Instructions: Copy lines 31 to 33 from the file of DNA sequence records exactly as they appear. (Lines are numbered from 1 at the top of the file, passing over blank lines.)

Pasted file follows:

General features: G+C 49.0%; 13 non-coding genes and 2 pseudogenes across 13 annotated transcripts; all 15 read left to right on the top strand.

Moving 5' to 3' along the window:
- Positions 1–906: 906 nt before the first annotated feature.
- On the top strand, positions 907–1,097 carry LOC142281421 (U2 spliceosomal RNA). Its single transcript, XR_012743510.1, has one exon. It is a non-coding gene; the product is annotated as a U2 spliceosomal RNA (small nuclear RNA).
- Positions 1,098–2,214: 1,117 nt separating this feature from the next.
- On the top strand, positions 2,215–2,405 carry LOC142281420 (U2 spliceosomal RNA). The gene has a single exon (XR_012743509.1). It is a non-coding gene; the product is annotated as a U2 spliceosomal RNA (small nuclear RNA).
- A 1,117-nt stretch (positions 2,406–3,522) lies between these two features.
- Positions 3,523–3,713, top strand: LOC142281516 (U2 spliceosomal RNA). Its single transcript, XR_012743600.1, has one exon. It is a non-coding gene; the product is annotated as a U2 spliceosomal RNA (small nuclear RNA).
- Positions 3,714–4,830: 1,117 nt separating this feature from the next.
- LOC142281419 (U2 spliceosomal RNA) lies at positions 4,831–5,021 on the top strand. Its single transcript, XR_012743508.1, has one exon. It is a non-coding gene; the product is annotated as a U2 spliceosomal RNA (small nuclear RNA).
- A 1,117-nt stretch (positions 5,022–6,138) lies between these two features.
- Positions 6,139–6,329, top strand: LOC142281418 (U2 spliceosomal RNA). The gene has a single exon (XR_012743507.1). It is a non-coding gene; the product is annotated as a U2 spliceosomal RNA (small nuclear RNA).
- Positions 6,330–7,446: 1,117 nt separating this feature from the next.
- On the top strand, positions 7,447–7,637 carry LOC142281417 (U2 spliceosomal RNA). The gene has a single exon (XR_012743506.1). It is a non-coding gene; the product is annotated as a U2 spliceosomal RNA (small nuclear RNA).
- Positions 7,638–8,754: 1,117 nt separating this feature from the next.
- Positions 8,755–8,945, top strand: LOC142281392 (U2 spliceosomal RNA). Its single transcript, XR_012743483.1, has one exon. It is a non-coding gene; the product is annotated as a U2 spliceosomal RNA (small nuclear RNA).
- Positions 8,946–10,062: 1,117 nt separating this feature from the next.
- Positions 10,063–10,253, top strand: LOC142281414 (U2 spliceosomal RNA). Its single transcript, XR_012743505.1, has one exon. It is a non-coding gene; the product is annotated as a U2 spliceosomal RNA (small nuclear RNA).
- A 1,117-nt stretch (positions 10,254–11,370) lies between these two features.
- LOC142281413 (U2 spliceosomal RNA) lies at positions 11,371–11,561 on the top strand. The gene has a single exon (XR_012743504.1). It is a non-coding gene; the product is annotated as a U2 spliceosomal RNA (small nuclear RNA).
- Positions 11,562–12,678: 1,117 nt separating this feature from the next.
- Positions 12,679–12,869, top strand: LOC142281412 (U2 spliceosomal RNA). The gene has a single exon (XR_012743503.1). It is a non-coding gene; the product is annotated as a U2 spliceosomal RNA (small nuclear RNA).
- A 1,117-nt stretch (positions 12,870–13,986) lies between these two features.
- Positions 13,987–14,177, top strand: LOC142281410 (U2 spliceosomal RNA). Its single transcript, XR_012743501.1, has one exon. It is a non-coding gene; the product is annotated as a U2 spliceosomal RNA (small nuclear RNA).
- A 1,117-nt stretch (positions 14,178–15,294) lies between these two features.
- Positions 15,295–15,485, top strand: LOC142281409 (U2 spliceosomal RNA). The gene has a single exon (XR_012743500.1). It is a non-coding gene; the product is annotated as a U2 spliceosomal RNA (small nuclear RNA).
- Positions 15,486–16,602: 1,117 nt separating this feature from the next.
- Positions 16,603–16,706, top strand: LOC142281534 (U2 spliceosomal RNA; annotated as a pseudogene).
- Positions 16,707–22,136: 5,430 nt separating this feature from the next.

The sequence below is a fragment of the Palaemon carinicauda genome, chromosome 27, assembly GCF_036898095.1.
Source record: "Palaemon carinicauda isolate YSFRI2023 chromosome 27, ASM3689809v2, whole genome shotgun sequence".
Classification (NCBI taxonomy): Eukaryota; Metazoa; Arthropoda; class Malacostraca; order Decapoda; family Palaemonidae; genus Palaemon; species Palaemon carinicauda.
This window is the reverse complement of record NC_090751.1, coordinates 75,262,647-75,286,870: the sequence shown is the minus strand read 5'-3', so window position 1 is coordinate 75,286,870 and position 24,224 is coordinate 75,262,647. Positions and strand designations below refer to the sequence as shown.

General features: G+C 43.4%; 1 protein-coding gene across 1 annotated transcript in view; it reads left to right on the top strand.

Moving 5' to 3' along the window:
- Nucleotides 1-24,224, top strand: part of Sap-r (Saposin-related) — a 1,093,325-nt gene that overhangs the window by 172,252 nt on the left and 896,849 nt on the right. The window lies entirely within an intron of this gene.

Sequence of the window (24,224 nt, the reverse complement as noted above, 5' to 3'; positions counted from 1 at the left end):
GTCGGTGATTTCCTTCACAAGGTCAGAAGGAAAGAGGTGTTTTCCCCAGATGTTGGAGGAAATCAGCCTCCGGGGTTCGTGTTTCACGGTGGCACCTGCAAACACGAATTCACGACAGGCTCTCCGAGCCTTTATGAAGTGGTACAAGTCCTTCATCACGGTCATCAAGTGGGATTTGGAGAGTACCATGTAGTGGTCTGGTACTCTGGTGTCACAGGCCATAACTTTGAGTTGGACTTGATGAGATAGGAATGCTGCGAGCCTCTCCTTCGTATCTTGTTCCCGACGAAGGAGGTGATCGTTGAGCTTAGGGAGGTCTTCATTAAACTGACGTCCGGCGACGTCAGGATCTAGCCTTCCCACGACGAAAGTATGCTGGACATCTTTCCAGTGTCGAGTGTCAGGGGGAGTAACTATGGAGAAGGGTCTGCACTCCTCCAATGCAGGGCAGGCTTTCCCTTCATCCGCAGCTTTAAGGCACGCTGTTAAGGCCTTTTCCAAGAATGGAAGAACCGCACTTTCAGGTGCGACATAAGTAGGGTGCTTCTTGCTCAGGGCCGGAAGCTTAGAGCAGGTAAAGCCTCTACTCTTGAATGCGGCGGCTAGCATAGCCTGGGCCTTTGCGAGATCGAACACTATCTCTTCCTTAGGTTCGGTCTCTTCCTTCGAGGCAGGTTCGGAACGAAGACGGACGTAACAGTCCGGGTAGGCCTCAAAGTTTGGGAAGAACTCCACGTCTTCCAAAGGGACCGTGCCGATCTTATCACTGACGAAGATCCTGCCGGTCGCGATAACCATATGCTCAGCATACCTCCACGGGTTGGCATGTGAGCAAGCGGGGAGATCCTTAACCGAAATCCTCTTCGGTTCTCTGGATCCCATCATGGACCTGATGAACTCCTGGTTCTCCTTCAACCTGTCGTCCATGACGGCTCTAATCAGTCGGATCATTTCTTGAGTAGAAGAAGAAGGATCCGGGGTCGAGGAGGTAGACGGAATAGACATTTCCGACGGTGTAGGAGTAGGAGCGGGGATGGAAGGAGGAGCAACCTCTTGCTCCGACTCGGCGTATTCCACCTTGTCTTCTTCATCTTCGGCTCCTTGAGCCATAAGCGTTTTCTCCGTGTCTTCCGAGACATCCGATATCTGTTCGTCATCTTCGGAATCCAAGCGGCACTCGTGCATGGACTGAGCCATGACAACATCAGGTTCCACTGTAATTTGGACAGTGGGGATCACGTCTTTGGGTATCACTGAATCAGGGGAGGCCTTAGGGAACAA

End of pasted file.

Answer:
Source record: "Palaemon carinicauda isolate YSFRI2023 chromosome 27, ASM3689809v2, whole genome shotgun sequence".
Classification (NCBI taxonomy): Eukaryota; Metazoa; Arthropoda; class Malacostraca; order Decapoda; family Palaemonidae; genus Palaemon; species Palaemon carinicauda.
This window is the reverse complement of record NC_090751.1, coordinates 75,262,647-75,286,870: the sequence shown is the minus strand read 5'-3', so window position 1 is coordinate 75,286,870 and position 24,224 is coordinate 75,262,647. Positions and strand designations below refer to the sequence as shown.